Self Identification

People really have difficulty identifying themselves these days. It involves a lot more than simply writing a name down on a piece of paper or looking at a reflection in the mirror. No, people change even the most simple characteristics about themselves. Almost everyone embellishes their natural qualities. Normally I would not find this problematic, but recently I've taken to thinking about how extreme some people take these metamorpheses.

Most people know me as Aly, not my full name, Alyson. I have no problem with the name Alyson, but if people would begin to call me Alyson at this point in the game, it would feel strange because I have identified myself with the name Aly for years now. Some people knock out their first names completely and go by their middle names. Others have a nickname that sounds nothing like their first, middle, or last names. Some people create a name to go with a new persona that they have created for themselves. They want no remnents of the previous version of themselves, so of course they need a new name.

Now, onto the reflection part. Hardly anybody maintains the look that they had upon first waking up and peering into a mirror. To a certain degree, this is natural. My hair sticks up in all sorts of directions when I wake up sometimes, and of course I would not want to go out looking that way. Yes, sometimes I wear a little bit of makeup, but I don't wear it all of the time and it's not a lot. Others have turned makeup into a lifestyle, into something they absolutely (think that they) cannot survive without. People will not leave the house without their foundation, concealer, lipstick, or whatever it is they choose to use in order to change their appearance. Oh, how could I forget about bronzer? Some people feel the need to look tan even in the winter time. Snow on the ground? Who cares? These people still need to have that skin tone; pale went out of style. Forget bronzer, what about tanning salons? People lay down on a bed (or stand up in a booth) and allow dangerous rays to seep into their skin just for the purpose of what they consider beauty. Some people look completely different, almost unrecognizable, after these transformations.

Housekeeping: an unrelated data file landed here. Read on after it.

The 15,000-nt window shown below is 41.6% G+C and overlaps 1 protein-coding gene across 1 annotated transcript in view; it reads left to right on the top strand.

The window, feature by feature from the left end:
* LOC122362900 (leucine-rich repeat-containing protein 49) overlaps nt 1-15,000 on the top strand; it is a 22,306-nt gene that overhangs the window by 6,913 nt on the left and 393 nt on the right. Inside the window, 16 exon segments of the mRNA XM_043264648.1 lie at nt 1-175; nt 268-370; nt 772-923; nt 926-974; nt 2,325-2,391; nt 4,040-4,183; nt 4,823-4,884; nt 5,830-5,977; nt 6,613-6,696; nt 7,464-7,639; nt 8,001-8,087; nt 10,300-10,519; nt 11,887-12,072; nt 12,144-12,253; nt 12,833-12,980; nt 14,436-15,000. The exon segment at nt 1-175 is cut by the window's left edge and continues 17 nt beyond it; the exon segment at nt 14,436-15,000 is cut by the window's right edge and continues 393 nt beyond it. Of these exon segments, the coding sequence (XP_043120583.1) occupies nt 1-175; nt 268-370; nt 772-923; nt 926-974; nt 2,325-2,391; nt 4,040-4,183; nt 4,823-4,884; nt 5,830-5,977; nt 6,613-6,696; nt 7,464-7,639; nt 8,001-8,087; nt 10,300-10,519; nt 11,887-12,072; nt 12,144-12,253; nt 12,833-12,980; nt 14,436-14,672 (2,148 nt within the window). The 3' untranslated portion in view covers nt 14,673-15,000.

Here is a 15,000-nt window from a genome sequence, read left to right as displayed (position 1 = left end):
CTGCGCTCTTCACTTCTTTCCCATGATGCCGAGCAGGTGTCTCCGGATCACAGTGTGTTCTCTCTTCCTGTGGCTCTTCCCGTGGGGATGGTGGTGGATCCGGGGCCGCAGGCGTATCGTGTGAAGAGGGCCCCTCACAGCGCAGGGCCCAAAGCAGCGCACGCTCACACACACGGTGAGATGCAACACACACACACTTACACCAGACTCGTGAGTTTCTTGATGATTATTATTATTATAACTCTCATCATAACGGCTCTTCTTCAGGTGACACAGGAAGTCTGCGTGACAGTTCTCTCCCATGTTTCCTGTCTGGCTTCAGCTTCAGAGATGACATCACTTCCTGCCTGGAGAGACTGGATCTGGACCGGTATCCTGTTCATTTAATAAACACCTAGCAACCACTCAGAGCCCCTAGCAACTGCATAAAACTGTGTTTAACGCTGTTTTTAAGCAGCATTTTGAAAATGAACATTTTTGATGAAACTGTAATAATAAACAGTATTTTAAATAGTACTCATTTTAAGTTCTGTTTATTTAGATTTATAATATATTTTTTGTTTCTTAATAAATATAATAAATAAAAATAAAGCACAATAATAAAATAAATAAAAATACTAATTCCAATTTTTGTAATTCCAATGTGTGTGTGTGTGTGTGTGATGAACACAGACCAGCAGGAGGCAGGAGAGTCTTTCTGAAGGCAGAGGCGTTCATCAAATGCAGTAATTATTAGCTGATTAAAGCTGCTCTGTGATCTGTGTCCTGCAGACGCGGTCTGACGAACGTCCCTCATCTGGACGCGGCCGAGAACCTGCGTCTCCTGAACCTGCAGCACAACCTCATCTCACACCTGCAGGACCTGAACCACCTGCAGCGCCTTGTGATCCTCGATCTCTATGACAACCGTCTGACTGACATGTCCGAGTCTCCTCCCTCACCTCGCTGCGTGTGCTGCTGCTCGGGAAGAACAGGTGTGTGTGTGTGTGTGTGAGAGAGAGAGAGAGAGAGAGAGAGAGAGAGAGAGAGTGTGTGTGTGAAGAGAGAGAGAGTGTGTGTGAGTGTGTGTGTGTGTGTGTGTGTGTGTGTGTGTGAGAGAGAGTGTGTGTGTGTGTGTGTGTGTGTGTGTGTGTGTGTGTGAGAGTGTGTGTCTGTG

This occurs in photography at well. Some of the most beautiful people hardly ever find satisfaction in pictures of themselves. Well now, nobody needs to worry because we live in the era of Photoshop. I have even used it for the purpose of removing red-eye from otherwise perfect pictures. Others take it to a higher level. Bad picture? Don't discard it, change it! Erase all of the imperfections and replace them with perfect features. These new features do not genuinely belong to you, but what does that matter? Your picture looks the way you wanted it to now. Does that present a problem? Do too many people have the desire to look like someone else? Even models in magazines have their pictures airbrushed time and time again. Half of the time, the picture probably looked decent before the change, but people strive for perfection instead of reality.

What happens when it comes time for people to describe themselves? I got bored last night and went on Myspace and read some peoples' "about me" sections. Many people (not surprisingly) have trouble filling out a short description about themselves. How does anyone know which qualities to include and which to omit? What one person finds important, another person might not care about and skim over instead of reading carefully. Besides, can reading an "about me," or an "about the author," or anything like that, really introduce you to a person's character? I don't think so. I think it takes a lot of effort from both parties to actually get to know someone. I just don't know how many people are up for the challenge.

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